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Hospital Sued Under Doctrine of Res Ipsa Loquitur When Patient Developed Compartment Syndrome While Hospitalized

April 30, 2014

Johnson & Bell Shareholders, Peggy Unger and Lynn M. Reid, secured a complete defense verdict for their hospital client following an 8-day trial in DuPage County.  The 49-year-old plaintiff sought damages of $3.4 million for lost function of his right arm.  Plaintiff alleged that he developed compartment syndrome because he laid on his arm for many hours without moving due to medication administered at the hospital which impaired his level of consciousness.  The treating orthopedic surgeon wrote in consult that the condition likely resulted from lying on the arm for a prolonged period of time.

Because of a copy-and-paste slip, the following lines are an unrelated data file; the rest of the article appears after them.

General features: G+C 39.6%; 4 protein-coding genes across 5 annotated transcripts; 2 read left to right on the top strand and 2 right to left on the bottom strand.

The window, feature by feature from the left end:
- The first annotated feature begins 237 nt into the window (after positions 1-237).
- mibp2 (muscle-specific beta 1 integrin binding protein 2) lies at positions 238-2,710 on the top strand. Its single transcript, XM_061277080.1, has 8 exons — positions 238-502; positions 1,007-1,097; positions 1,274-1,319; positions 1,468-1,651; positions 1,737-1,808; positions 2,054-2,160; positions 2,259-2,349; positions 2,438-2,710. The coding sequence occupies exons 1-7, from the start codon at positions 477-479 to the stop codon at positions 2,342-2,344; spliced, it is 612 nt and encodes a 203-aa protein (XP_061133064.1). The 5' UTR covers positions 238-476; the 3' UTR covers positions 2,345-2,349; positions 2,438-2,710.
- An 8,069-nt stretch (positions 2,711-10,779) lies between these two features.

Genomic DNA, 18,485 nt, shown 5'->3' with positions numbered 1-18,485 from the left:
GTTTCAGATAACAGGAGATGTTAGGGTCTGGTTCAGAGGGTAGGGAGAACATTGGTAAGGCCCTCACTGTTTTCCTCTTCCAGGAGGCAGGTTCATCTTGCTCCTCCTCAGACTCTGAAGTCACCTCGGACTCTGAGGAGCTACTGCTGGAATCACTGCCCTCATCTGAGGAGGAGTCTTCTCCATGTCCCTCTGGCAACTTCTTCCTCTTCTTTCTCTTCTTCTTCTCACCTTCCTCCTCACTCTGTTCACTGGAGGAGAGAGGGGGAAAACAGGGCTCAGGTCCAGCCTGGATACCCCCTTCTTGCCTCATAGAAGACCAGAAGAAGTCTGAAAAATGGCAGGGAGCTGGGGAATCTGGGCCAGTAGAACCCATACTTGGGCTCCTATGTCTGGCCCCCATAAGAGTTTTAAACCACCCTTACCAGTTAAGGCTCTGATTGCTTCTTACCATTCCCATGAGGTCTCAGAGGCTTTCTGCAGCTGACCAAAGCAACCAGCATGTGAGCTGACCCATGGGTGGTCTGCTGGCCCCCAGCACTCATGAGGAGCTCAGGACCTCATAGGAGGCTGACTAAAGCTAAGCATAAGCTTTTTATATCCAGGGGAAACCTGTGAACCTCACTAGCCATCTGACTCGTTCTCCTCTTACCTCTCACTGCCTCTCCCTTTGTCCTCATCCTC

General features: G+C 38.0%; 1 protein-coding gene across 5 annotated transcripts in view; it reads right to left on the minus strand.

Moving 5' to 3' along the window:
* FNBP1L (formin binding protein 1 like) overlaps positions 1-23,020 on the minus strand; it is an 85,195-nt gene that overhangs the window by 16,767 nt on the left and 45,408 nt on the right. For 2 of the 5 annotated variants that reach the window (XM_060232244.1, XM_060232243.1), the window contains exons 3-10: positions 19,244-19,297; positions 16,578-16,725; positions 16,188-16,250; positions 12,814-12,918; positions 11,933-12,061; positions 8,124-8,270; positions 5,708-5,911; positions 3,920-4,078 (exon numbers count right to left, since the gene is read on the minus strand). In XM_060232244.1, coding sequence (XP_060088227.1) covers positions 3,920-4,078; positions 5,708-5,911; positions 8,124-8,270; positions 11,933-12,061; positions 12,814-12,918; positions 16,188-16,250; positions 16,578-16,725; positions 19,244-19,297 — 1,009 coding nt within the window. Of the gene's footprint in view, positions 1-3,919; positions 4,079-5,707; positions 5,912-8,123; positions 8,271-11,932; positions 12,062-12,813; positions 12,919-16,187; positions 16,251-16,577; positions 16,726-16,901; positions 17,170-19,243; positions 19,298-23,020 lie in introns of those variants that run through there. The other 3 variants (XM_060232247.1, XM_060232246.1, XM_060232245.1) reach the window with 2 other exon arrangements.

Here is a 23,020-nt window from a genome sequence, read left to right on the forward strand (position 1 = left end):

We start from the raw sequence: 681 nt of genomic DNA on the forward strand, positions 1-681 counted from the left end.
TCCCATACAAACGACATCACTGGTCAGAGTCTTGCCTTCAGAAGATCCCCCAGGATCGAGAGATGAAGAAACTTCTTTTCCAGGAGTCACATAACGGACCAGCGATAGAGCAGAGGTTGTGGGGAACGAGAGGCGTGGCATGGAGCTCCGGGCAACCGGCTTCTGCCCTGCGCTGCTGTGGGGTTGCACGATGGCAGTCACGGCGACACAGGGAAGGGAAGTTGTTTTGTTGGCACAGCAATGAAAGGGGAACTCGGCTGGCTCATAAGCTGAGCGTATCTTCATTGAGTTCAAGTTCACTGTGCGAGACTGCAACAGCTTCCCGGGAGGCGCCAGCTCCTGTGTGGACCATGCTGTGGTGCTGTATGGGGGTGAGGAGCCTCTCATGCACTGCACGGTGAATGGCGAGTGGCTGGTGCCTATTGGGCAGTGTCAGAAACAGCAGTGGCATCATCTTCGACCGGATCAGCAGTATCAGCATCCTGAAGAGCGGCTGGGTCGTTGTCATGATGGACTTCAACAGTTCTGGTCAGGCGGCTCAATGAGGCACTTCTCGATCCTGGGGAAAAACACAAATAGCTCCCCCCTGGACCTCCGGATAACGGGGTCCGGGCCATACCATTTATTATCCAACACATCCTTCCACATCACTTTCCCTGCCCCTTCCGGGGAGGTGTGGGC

Plaintiff was admitted to the psychiatric hospital with suicidal ideation and homicidal ideation and was being monitored every 15 minutes for safety. However, there was no documentation of any nursing assessment for an 8-hour period during the day.  In safety checks he was charted as “sleeping” for 8 hours.  Plaintiff presented expert testimony that the nurses were negligent in that they allowed the patient to sleep all day without assessing his status.  Plaintiff’s nursing expert opined vital signs should have been taken during the 8-hour time frame and that nursing assessments should have been performed.   Medical testimony established that any such interventions would have interrupted the developing condition.  The trial judge allowed the case to go to the jury under a theory of res ipsa loquitur given evidence that the hospital had control over the patient and evidence that the injury ordinarily does not occur absent negligence.  The defense presented testimony from two expert witnesses, a professor of nursing and noted psychiatrist with a Ph.D. in Neurobiology.  The defense theorized compartment syndrome developed due to the patient's prior cocaine use in conjunction with polysubstance abuse and Bipolar Disorder, each a risk factor for vascular disease.  The defense successfully defended the complete lack of charting by the nurses by persuading the jury there were routine interactions between the patient and the nurses which were not charted.

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